WinterFest beats credit crunch blues

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Tough economic times have left the organiser of the Winter Festival in Queens-town undaunted. 

Simon Green says commercial sponsorship, the festival’s major funding source, has been “refreshingly positive”. 

Ticketed events were also selling well, he says – even the $179-a-head ball had sold out. 

“It’s been proved out across the country and probably around the world that people’s travel patterns at times of recession get scaled back a bit but they spend their entertainment dollar because they need a bit of light relief – and that’s what festival is,” Green says. 

Green’s also heartened by “very strong” visitor bookings but concedes the sponsorship environment is tougher than it used to be. 

“Negotiations that used to be relatively quick now happen at a much higher level because the chequebooks are being much more tightly controlled,” he says. 

Still, 40-plus companies have signed on. 

“We mounted our sponsorship recovery last year and that got a lot of people onboard.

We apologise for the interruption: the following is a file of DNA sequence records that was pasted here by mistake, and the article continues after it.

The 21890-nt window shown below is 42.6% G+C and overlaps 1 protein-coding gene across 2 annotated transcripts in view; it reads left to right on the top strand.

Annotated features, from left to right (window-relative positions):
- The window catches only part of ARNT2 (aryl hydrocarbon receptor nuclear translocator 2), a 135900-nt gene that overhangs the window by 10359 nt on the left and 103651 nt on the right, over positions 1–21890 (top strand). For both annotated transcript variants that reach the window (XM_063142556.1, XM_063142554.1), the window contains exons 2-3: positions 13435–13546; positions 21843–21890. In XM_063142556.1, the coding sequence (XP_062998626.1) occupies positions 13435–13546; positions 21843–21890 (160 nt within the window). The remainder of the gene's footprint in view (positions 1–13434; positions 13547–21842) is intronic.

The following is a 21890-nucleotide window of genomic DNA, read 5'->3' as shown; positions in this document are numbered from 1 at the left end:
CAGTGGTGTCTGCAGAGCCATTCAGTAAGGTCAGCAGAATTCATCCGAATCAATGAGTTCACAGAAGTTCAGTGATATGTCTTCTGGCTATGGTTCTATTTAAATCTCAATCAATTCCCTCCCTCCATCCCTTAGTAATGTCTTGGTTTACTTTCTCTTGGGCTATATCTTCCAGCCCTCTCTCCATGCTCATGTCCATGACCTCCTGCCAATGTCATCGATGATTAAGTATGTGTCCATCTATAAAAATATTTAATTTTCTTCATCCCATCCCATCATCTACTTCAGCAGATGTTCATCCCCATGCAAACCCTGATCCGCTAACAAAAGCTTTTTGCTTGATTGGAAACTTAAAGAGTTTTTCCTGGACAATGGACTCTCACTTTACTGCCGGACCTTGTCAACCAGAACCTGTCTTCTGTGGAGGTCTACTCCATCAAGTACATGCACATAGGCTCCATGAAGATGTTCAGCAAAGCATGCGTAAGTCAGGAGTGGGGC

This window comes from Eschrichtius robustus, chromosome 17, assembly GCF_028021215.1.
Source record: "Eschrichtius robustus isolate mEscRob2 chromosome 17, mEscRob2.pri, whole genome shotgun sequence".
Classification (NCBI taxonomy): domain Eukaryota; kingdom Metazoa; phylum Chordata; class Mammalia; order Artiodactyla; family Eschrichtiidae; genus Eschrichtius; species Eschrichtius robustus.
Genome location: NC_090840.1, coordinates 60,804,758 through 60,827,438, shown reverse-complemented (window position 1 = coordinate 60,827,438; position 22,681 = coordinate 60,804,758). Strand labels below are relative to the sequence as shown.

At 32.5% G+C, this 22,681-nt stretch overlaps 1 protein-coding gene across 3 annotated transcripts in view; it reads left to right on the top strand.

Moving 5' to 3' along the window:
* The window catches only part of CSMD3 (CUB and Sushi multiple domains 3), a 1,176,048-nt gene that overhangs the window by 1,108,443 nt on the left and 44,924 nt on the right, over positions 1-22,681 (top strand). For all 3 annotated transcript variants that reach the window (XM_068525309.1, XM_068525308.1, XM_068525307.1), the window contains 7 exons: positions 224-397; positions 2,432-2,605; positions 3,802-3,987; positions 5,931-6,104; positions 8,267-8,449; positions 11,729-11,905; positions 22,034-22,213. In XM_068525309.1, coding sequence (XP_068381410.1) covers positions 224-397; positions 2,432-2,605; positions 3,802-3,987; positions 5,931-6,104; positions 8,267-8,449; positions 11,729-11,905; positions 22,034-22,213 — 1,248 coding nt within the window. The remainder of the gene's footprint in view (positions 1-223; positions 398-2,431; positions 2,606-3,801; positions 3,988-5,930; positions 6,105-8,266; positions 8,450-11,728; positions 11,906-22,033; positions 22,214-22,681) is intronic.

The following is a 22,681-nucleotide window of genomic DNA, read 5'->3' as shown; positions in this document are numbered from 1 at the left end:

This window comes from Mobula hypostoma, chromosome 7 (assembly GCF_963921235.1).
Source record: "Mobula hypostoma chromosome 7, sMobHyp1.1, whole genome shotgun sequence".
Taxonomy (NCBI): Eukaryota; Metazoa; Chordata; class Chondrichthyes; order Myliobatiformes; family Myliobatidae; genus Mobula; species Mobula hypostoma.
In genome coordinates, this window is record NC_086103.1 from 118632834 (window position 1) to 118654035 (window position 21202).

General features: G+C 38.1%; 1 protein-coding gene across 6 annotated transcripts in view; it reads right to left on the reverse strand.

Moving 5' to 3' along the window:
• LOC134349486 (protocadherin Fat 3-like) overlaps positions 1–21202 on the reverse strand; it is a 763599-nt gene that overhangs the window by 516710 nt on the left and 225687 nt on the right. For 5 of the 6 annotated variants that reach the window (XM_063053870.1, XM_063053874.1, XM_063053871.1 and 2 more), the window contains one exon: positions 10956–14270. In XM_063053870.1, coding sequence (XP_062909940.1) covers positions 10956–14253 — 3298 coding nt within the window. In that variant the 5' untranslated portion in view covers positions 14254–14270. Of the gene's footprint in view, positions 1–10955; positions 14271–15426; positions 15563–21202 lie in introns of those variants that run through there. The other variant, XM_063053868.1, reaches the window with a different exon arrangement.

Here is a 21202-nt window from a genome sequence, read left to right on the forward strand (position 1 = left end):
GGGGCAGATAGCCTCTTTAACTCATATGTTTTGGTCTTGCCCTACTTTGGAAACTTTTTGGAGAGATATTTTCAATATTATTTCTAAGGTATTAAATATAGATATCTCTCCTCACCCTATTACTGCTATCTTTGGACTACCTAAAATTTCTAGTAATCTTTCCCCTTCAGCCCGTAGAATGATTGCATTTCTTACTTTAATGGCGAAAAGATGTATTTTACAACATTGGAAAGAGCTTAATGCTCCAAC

“This year we’ve been negotiating lots of agreements that have come up for renewal and getting them more onto multi-year terms.” 

Green doesn’t believe the Rugby World Cup has affected festival sponsorship: “We’re 37 years old and the partners we’ve got are long-term – some of them have been with us for 20 years.” 

Despite sponsors’ importance, the festival programme was still designed for the local community, Green says. 

“We’re just lucky that the commercial partners we have can see the value in tagging themselves onto those events and the event as a whole.” 

Green reveals the festival budget is well over $1 million. 

Yet he says it doesn’t receive funding from either the council or promotion body Destination Queenstown. 

Green adds: “There are not many events on this scale probably in any sort of community, that don’t have any sort of local government funding.